In the 1990's, Ted Wildy of New Zealand created an index of marriage witnesses, which had contributions of the names of the witnesses of many marriages in the UK (as well as Australia and New Zealand).

After his death in 1997, much of it was lost. Early fragments of it exist, and a UK site said they were going to put a later version online in 2009, but I don't think anything came of that.

So, this is a two part question. Does the final Ted Wildy UK marriage witness index exist online in any form? It was a lot of data for the time, a tiny amount for now, but it would still be nice to see it live on.

Secondly, and more importantly, is anybody doing anything similar now with the much larger amount of data currently available? For example, parish records for selected counties in England are now on Ancestry and FindMyPast. There could be a project to transcribe the marriage witnesses. Does any such project exist? Any other index based on perhaps FreeReg, or from GRO certificates?

Marriage witnesses can be very useful to help identify the bride or the groom, as they are often connected to them in some way, such as being a brother or sister, or come from the same small village. With an index, it's possible to find more "known associates" of a named person as they become a witness for relatives or workmates, and build a more complete picture of their life.

  • 1
    How was the index originally disseminated? Was he part of a society or was this his own personal resource i.e. how were queries looked up and answered (privately by him or was there a printed list somewhere)? Was it at one time online and now isn't? If so, a 'wayback' machine might be able to find it for you. Commented Dec 18, 2012 at 5:47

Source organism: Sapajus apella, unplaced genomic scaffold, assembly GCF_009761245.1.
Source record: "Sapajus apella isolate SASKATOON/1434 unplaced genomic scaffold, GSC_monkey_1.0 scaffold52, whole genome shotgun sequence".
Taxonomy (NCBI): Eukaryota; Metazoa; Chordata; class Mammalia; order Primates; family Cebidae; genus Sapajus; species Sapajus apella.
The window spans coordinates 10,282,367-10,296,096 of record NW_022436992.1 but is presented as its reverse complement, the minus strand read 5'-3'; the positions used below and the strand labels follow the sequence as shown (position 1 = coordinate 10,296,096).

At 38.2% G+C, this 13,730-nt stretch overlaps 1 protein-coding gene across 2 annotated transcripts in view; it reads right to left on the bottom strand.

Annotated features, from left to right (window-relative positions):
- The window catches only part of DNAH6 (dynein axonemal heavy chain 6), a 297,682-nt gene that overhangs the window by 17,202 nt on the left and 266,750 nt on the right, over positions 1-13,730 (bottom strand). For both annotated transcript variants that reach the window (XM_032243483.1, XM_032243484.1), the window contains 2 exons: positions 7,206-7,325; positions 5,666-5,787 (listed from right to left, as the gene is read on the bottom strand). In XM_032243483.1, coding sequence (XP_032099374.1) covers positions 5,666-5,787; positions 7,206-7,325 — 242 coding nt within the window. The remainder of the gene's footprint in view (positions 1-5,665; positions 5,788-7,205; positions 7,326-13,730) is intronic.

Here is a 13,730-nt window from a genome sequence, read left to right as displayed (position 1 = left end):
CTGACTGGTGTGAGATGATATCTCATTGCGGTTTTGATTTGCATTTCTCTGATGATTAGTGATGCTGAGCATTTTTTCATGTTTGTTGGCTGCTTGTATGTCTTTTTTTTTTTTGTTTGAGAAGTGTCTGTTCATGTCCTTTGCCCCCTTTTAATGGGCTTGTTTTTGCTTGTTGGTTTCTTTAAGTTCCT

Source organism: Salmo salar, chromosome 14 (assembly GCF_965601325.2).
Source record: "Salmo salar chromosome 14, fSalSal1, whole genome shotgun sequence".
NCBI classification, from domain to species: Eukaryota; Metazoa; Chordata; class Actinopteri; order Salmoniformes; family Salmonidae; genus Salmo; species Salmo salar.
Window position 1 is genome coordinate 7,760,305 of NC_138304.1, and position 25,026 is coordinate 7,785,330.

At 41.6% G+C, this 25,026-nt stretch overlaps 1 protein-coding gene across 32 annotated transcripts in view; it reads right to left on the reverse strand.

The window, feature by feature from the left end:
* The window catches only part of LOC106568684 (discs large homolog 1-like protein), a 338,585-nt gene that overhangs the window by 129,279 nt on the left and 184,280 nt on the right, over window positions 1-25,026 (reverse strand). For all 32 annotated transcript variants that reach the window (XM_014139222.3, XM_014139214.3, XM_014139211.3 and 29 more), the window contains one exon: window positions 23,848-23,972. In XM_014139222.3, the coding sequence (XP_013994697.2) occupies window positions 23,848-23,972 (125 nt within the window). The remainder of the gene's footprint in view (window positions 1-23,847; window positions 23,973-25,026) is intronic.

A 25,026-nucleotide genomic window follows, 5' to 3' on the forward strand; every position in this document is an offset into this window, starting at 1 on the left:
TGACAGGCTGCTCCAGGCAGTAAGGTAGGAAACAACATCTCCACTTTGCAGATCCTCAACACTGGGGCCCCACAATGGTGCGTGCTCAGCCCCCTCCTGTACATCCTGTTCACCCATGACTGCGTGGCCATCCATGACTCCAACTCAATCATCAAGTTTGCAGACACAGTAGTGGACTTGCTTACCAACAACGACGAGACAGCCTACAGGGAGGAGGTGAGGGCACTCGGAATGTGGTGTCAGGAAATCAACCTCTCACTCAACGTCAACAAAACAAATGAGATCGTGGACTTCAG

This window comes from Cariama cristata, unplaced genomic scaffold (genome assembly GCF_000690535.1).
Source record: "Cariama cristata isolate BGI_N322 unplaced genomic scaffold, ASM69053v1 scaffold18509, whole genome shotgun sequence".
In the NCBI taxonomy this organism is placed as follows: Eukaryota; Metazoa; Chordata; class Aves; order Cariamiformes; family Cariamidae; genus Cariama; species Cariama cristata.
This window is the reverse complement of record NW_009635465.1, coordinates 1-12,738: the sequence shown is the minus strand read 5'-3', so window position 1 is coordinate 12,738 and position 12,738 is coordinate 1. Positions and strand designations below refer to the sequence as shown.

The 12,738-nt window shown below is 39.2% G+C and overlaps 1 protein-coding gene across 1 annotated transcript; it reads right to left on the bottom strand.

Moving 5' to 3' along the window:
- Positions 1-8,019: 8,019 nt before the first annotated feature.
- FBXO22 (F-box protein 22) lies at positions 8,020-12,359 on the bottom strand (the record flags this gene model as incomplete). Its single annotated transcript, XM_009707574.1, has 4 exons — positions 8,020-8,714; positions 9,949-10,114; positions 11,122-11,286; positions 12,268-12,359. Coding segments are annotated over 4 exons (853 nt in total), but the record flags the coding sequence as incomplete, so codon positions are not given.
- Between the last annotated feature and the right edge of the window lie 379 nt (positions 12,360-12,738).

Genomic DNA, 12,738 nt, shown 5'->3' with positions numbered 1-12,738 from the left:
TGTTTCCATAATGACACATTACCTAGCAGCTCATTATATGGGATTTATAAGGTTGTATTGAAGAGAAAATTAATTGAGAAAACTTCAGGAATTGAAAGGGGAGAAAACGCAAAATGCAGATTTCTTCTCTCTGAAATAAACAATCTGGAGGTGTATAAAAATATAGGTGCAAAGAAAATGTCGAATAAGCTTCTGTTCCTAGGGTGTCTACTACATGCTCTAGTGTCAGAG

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    Additional Details: genealogy-britain.org.uk/index.php/faqs-mainmenu-26/…
    – Sam
    Commented Dec 18, 2012 at 5:50
  • Sam, I'm aware of the genealogy-britain.org.uk page (and how the index got lost), but they don't seem to have progressed beyond "coming soon" since 2009. CGS, Sam's link covers more of the background (it was pre-web). But my main interest is whether there is any similar but new project around, since Ted's work was a lot of data for that time but a tiny amount for now.
    – Rob Hoare
    Commented Dec 18, 2012 at 5:54
  • This isn't enough for an answer but I did notice that genealogy-britain.org.uk/… indicates the UK portion was entrusted to Faye Guthrie.
    – ACProctor
    Commented Dec 18, 2012 at 11:53
  • 2
    @ACProctor archiver.rootsweb.ancestry.com/th/read/GENANZ/2003-04/…
    – Sam
    Commented Dec 18, 2012 at 19:51

3 Answers 3


FreeREG does transcribe witness names where they are given in the register, and searching on FreeREG will search the witness names as well as the names of the bride and groom, and of the parents where given.

It's likely that the rewrite of the FreeREG web site which is currently under way will include the ability to specify which types of names you are interested in when searching the index.